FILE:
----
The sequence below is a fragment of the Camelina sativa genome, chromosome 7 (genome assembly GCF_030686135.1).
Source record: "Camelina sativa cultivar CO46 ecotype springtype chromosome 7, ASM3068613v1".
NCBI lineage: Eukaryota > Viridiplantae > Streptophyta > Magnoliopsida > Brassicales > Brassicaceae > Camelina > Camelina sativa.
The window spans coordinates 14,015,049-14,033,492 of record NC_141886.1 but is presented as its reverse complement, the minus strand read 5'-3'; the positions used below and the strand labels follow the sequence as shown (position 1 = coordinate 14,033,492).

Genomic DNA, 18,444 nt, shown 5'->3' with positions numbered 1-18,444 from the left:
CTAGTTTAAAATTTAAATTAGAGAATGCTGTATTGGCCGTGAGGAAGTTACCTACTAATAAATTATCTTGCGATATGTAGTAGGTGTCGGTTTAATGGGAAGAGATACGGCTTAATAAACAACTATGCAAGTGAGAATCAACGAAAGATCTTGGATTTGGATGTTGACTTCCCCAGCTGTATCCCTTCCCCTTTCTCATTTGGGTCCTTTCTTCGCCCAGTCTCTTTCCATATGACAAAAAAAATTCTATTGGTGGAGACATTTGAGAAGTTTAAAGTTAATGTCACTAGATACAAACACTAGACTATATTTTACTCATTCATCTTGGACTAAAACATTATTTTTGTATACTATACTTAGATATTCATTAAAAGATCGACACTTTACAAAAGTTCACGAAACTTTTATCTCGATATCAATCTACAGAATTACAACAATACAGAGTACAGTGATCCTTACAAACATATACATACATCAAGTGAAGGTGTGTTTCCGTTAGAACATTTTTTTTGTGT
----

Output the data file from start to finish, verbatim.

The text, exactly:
The sequence below is a fragment of the Camelina sativa genome, chromosome 7 (genome assembly GCF_030686135.1).
Source record: "Camelina sativa cultivar CO46 ecotype springtype chromosome 7, ASM3068613v1".
NCBI lineage: Eukaryota > Viridiplantae > Streptophyta > Magnoliopsida > Brassicales > Brassicaceae > Camelina > Camelina sativa.
The window spans coordinates 14,015,049-14,033,492 of record NC_141886.1 but is presented as its reverse complement, the minus strand read 5'-3'; the positions used below and the strand labels follow the sequence as shown (position 1 = coordinate 14,033,492).

Genomic DNA, 18,444 nt, shown 5'->3' with positions numbered 1-18,444 from the left:
CTAGTTTAAAATTTAAATTAGAGAATGCTGTATTGGCCGTGAGGAAGTTACCTACTAATAAATTATCTTGCGATATGTAGTAGGTGTCGGTTTAATGGGAAGAGATACGGCTTAATAAACAACTATGCAAGTGAGAATCAACGAAAGATCTTGGATTTGGATGTTGACTTCCCCAGCTGTATCCCTTCCCCTTTCTCATTTGGGTCCTTTCTTCGCCCAGTCTCTTTCCATATGACAAAAAAAATTCTATTGGTGGAGACATTTGAGAAGTTTAAAGTTAATGTCACTAGATACAAACACTAGACTATATTTTACTCATTCATCTTGGACTAAAACATTATTTTTGTATACTATACTTAGATATTCATTAAAAGATCGACACTTTACAAAAGTTCACGAAACTTTTATCTCGATATCAATCTACAGAATTACAACAATACAGAGTACAGTGATCCTTACAAACATATACATACATCAAGTGAAGGTGTGTTTCCGTTAGAACATTTTTTTTGTGT